Hackaday links: October 16, 2022

Be careful where you take your iPhone 14 or Apple Watch, because under the right circumstances, you could end up beating yourself up. At least that’s what happened to some owners when their device’s fault-detection feature interpreted the roller coaster ride as a car accident, and called emergency services. Obviously, fault detection is set up to make the call automatically when the accelerometers detect the high acceleration forces that typically occur in a collision, but can also occur while on board—at least the good thing. In at least one case, the fake call to 911 was accompanied by the screams of fellow ship passengers, as the service appears to open the device’s microphone when an accident is detected.

Fun followed, of course, as long as you weren’t someone with a legitimate emergency who experienced a delayed response because of this. We’ve sworn that having a 911 auto dial system is completely illegal just for this reason, but it seems like it isn’t. We think there are two lessons here: one, that Apple engineers should have thought about it well, and may need to get out into the real world once in a while; And second, that people will be happy to dump their hard-earned money for the privilege of going on a fun ride that is indistinguishable from a car accident. Our Lowen’s Day took a closer look at the situation earlier this week if you wanted to read more about it.

Reports of the death of film photography seem somewhat exaggerated, with old photography company Kodak declaring it couldn’t hire enough people to keep up with the demand for films. Kodak reports record consumer demand for its products, especially for 35mm film, with consumers wanting to take advantage of older SLR cameras. It’s probably a loving fad, but if it is, it’s a good idea for a Rochester, New York company, which went from a single five-day-a-week shift a few years ago to three around the clock. And they’re hiring more people for all of their shoots, which is good news for the region. Things weren’t great in Rochester when the Hackaday writer lived there in the early ’90s, so it’s good to see a resurgence. It might be time to dust off your old equipment and support your hometown again.

The solar system is full of strange and wondrous sights, especially through a telescope. But almost every planet you can see even with an average power telescope gets a little boring after a while. So what does an amateur astronomer who is tired of staring at rocks and bags of gas do? Why, point this telescope at the sun, of course, and in the process, take some beautiful pictures of our star. David “Deddy” Dayag is a self-taught astronomer who has been breaking the conventional wisdom that solar imaging is out of the reach of amateurs. His time-lapse images are breathtaking, showing the exact structure of convective cells on the surface of the Sun, as well as sunspots, flares and filaments. They’re great stuff, especially because they’re made with fairly modest equipment.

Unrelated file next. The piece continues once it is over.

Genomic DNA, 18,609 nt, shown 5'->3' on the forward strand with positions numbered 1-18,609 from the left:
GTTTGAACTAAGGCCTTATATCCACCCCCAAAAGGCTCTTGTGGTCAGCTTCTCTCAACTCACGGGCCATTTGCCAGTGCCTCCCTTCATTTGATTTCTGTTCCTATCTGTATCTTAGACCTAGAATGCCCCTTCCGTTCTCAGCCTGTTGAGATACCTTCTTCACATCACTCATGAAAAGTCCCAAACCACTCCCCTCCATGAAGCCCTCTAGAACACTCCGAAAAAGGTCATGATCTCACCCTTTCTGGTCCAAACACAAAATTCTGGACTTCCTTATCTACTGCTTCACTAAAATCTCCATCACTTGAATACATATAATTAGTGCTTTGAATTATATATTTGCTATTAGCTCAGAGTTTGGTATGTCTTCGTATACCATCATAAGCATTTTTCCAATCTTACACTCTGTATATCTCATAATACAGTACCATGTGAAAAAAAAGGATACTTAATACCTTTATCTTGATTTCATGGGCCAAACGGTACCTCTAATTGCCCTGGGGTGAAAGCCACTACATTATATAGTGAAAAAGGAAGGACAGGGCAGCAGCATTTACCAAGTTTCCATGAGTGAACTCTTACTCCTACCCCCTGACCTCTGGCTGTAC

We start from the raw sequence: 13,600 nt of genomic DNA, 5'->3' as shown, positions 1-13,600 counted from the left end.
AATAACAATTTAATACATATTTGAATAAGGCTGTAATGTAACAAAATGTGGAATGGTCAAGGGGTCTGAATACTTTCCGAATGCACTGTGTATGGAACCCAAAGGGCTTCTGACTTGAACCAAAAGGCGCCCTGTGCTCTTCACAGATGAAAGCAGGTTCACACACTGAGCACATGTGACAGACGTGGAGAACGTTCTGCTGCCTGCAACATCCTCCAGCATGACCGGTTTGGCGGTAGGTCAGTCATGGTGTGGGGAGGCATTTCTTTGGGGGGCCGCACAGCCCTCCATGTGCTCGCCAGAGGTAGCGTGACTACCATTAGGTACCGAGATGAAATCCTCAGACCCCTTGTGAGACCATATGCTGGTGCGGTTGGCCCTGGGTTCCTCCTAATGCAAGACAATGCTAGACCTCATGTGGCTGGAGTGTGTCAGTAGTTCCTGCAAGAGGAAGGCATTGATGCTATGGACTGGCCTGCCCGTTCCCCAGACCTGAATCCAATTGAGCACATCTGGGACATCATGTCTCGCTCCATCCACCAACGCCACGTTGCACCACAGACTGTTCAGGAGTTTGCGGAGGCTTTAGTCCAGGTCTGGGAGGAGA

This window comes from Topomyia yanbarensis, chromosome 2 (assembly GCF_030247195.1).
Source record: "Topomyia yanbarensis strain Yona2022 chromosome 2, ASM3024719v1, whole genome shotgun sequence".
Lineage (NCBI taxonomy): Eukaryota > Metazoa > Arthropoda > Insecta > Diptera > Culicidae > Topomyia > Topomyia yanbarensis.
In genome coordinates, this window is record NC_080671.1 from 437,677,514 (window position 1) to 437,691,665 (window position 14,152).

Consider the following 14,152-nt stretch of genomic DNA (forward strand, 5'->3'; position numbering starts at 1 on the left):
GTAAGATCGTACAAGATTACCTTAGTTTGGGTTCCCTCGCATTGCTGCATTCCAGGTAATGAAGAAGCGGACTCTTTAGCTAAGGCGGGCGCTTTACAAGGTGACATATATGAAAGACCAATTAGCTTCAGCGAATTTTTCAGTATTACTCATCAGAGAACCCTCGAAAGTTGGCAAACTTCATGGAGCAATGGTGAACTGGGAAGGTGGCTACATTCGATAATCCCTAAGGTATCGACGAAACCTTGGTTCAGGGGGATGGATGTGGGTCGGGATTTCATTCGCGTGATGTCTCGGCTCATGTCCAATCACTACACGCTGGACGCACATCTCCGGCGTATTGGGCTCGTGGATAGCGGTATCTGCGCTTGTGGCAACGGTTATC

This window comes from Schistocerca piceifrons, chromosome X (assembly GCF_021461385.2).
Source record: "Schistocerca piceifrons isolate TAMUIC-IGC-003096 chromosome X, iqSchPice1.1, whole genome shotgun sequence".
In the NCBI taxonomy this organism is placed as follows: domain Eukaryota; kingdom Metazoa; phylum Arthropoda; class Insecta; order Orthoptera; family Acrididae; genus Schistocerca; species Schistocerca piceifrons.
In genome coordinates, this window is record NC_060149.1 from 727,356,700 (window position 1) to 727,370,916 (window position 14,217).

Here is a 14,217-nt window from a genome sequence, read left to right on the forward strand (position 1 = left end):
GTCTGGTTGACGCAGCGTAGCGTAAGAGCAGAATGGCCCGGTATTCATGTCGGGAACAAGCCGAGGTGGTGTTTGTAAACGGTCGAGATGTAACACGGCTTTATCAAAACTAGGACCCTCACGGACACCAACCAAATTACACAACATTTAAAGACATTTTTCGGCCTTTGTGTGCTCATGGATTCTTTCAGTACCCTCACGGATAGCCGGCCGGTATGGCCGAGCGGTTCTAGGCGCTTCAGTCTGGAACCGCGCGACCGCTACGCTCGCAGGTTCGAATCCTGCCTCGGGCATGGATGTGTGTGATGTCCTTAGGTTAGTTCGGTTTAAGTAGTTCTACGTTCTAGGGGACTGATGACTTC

Finally, there’s great news for people who want to pay an optional surcharge to California, as digital license plates are now legal for all vehicles. We’ve covered E-ink license plates before, when the project was still in its beta phase, and what seemed to be a solution in the search for a problem still looks the same to us now that all Californians can participate. Renting plates for $20 a month seems like a steep price to pay for the novelty of being able to show custom, DMV-approved logos and messages as well as your vehicle’s registration number. And we wonder what law enforcement thinks about losing the retro-reflective background that makes it easy to read old license plates at night. We assume this is all academic at this point, and at least we can now look forward to a large influx of large format e-ink screens hitting the secondary market.

#Hackaday #links #October

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